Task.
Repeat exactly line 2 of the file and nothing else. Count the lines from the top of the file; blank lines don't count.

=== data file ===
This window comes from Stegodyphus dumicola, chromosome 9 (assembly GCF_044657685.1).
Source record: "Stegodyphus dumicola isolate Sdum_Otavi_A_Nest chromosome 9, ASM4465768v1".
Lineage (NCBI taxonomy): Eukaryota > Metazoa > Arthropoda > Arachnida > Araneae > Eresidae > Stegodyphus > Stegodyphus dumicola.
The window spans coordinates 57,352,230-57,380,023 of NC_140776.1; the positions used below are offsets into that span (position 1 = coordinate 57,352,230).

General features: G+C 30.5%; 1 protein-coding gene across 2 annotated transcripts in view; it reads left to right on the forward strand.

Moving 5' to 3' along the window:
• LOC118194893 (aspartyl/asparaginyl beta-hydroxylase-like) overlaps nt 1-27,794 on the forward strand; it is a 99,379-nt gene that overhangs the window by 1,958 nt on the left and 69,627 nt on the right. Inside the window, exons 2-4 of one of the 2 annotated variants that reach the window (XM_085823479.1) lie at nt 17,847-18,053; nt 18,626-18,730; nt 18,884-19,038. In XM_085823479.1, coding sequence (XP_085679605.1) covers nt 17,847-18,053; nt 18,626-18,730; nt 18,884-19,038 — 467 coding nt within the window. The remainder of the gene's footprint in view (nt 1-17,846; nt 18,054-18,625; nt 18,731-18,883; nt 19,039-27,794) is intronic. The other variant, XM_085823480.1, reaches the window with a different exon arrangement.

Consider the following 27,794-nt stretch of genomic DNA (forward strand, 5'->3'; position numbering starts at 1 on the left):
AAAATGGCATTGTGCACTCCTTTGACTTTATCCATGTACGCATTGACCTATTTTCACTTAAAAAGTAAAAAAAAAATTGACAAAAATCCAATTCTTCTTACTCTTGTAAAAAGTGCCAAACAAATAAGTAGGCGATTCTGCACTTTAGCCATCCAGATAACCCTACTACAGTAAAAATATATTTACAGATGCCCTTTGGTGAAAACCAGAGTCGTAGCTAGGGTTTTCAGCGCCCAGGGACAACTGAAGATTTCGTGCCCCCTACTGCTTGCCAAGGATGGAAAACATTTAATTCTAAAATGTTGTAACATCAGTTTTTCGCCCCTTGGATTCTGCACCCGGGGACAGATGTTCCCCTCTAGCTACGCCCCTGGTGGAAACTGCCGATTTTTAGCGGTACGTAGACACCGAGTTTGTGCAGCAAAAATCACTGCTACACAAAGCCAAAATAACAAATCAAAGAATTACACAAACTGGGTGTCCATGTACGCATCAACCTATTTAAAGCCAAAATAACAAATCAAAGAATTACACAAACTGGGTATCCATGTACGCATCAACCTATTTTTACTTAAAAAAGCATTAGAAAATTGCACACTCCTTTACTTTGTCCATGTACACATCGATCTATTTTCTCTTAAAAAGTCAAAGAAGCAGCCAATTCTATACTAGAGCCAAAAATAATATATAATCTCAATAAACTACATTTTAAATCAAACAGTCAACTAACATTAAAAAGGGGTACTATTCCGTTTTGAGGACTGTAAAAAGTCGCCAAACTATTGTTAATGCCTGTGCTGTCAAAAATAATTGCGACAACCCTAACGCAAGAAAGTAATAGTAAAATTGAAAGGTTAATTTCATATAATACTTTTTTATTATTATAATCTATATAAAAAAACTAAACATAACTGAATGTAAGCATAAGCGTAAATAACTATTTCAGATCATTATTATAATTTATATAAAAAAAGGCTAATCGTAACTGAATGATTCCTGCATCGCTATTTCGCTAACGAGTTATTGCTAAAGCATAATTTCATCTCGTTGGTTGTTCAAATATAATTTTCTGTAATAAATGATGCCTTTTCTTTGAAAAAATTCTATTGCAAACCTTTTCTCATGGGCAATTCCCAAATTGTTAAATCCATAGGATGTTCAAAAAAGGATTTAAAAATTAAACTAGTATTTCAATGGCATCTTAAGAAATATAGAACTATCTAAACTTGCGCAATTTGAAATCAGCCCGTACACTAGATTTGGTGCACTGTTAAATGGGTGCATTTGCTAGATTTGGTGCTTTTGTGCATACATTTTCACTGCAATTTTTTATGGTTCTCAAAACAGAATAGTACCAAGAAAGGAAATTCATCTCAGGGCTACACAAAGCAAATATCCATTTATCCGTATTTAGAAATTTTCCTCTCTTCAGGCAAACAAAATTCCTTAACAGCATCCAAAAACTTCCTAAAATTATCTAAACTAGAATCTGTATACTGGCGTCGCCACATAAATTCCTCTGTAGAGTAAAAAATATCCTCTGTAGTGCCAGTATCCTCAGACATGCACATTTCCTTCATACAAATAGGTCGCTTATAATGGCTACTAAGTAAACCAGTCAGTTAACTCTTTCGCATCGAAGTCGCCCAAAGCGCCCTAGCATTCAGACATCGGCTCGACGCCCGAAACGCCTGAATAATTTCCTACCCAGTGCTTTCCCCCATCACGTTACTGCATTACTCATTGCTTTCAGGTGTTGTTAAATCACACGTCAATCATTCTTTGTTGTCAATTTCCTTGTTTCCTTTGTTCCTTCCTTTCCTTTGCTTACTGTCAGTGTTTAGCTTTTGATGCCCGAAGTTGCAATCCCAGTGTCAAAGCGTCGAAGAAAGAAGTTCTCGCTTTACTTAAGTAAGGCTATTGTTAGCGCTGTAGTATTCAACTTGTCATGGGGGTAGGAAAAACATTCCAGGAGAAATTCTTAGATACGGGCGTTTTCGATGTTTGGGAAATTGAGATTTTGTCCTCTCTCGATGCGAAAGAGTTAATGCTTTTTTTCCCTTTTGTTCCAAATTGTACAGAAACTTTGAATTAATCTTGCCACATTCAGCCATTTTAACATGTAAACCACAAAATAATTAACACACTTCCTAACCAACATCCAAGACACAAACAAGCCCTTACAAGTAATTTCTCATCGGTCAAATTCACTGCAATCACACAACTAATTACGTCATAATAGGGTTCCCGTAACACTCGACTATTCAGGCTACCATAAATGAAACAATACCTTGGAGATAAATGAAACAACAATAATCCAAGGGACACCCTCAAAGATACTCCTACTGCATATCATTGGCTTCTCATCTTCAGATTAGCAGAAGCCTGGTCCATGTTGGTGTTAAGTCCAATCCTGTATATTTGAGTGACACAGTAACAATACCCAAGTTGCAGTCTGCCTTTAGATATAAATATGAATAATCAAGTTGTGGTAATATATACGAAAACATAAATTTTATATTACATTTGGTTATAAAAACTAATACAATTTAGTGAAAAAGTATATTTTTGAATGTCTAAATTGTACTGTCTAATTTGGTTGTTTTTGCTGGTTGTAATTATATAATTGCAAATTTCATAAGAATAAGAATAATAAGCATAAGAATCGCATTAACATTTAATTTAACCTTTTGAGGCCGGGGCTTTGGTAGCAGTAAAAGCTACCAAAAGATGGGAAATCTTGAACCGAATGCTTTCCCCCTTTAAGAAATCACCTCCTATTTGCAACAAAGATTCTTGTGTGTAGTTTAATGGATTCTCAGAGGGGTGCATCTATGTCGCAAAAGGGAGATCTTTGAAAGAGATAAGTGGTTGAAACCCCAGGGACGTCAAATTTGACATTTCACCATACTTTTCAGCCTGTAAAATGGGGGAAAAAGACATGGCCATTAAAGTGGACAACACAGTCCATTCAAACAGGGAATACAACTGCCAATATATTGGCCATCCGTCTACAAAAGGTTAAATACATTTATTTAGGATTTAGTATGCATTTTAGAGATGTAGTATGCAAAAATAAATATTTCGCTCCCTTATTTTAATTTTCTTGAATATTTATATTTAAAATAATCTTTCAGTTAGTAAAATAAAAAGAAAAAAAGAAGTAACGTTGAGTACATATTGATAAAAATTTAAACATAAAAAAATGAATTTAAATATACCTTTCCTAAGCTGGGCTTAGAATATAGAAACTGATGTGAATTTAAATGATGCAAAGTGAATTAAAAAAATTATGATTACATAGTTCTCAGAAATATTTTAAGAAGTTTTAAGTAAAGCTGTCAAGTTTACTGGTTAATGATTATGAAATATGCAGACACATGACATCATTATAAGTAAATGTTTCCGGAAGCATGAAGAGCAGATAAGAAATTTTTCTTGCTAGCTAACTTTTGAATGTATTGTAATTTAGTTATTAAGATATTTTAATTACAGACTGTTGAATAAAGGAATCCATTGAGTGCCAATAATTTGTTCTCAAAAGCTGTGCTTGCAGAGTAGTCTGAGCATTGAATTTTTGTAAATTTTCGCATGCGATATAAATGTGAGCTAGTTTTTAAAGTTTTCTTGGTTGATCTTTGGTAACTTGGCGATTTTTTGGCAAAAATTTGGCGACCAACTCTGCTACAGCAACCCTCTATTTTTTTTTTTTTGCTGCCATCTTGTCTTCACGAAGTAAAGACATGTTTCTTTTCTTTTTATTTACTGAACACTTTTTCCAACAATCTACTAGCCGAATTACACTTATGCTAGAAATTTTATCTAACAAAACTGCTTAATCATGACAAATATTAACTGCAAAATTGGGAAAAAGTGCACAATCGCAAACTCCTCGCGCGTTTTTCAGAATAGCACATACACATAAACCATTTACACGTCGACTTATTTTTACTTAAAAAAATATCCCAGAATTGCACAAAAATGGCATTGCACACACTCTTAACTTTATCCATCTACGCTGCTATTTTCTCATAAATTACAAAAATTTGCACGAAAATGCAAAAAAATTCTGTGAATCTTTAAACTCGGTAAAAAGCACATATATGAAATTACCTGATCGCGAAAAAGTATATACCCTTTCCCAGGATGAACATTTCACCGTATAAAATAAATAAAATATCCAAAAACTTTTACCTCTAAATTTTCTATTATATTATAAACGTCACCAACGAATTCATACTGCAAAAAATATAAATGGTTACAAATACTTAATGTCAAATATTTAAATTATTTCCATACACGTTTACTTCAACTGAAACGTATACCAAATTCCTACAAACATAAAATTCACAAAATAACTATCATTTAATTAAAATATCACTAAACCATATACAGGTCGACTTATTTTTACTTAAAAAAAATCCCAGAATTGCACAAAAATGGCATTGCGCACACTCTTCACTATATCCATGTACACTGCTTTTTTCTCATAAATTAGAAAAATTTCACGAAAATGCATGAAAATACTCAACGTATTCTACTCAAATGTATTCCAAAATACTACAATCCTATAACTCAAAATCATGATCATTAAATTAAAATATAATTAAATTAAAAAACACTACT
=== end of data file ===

Source record: "Stegodyphus dumicola isolate Sdum_Otavi_A_Nest chromosome 9, ASM4465768v1".